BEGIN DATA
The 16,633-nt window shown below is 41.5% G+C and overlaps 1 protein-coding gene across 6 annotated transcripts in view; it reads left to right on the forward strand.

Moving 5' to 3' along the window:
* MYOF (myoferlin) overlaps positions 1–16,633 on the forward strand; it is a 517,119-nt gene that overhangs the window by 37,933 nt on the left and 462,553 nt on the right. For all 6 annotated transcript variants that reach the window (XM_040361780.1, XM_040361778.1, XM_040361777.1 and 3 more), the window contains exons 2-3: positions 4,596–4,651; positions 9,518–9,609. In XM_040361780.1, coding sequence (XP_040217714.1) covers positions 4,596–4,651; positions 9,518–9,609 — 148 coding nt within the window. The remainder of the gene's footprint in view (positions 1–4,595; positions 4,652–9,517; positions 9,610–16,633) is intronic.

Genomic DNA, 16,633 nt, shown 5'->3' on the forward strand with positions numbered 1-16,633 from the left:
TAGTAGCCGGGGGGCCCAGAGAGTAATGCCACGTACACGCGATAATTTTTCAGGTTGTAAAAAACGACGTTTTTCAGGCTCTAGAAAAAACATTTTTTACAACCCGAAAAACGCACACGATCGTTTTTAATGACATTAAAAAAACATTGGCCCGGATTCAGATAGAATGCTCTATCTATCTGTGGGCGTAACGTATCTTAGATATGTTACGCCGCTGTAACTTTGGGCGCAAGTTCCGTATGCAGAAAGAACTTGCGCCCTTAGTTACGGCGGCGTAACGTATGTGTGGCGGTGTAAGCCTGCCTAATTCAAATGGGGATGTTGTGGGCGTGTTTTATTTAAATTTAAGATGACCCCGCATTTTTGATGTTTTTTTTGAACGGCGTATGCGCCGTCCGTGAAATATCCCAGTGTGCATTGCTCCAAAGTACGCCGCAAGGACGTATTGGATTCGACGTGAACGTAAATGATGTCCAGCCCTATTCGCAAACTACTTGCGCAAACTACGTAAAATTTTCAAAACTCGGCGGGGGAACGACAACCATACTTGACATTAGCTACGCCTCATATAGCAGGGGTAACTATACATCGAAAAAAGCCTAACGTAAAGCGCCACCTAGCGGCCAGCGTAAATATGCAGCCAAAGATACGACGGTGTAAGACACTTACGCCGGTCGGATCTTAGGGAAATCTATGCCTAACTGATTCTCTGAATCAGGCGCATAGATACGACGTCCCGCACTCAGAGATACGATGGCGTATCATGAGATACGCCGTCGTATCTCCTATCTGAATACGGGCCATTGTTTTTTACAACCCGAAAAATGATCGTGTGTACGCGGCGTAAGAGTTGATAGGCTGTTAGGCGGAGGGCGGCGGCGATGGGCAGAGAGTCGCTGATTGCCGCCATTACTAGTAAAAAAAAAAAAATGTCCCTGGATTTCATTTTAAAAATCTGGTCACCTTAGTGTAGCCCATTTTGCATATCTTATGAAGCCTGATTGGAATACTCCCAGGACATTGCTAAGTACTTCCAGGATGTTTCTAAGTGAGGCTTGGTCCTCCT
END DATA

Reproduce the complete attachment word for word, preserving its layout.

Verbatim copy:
The 16,633-nt window shown below is 41.5% G+C and overlaps 1 protein-coding gene across 6 annotated transcripts in view; it reads left to right on the forward strand.

Moving 5' to 3' along the window:
* MYOF (myoferlin) overlaps positions 1–16,633 on the forward strand; it is a 517,119-nt gene that overhangs the window by 37,933 nt on the left and 462,553 nt on the right. For all 6 annotated transcript variants that reach the window (XM_040361780.1, XM_040361778.1, XM_040361777.1 and 3 more), the window contains exons 2-3: positions 4,596–4,651; positions 9,518–9,609. In XM_040361780.1, coding sequence (XP_040217714.1) covers positions 4,596–4,651; positions 9,518–9,609 — 148 coding nt within the window. The remainder of the gene's footprint in view (positions 1–4,595; positions 4,652–9,517; positions 9,610–16,633) is intronic.

Genomic DNA, 16,633 nt, shown 5'->3' on the forward strand with positions numbered 1-16,633 from the left:
TAGTAGCCGGGGGGCCCAGAGAGTAATGCCACGTACACGCGATAATTTTTCAGGTTGTAAAAAACGACGTTTTTCAGGCTCTAGAAAAAACATTTTTTACAACCCGAAAAACGCACACGATCGTTTTTAATGACATTAAAAAAACATTGGCCCGGATTCAGATAGAATGCTCTATCTATCTGTGGGCGTAACGTATCTTAGATATGTTACGCCGCTGTAACTTTGGGCGCAAGTTCCGTATGCAGAAAGAACTTGCGCCCTTAGTTACGGCGGCGTAACGTATGTGTGGCGGTGTAAGCCTGCCTAATTCAAATGGGGATGTTGTGGGCGTGTTTTATTTAAATTTAAGATGACCCCGCATTTTTGATGTTTTTTTTGAACGGCGTATGCGCCGTCCGTGAAATATCCCAGTGTGCATTGCTCCAAAGTACGCCGCAAGGACGTATTGGATTCGACGTGAACGTAAATGATGTCCAGCCCTATTCGCAAACTACTTGCGCAAACTACGTAAAATTTTCAAAACTCGGCGGGGGAACGACAACCATACTTGACATTAGCTACGCCTCATATAGCAGGGGTAACTATACATCGAAAAAAGCCTAACGTAAAGCGCCACCTAGCGGCCAGCGTAAATATGCAGCCAAAGATACGACGGTGTAAGACACTTACGCCGGTCGGATCTTAGGGAAATCTATGCCTAACTGATTCTCTGAATCAGGCGCATAGATACGACGTCCCGCACTCAGAGATACGATGGCGTATCATGAGATACGCCGTCGTATCTCCTATCTGAATACGGGCCATTGTTTTTTACAACCCGAAAAATGATCGTGTGTACGCGGCGTAAGAGTTGATAGGCTGTTAGGCGGAGGGCGGCGGCGATGGGCAGAGAGTCGCTGATTGCCGCCATTACTAGTAAAAAAAAAAAAATGTCCCTGGATTTCATTTTAAAAATCTGGTCACCTTAGTGTAGCCCATTTTGCATATCTTATGAAGCCTGATTGGAATACTCCCAGGACATTGCTAAGTACTTCCAGGATGTTTCTAAGTGAGGCTTGGTCCTCCT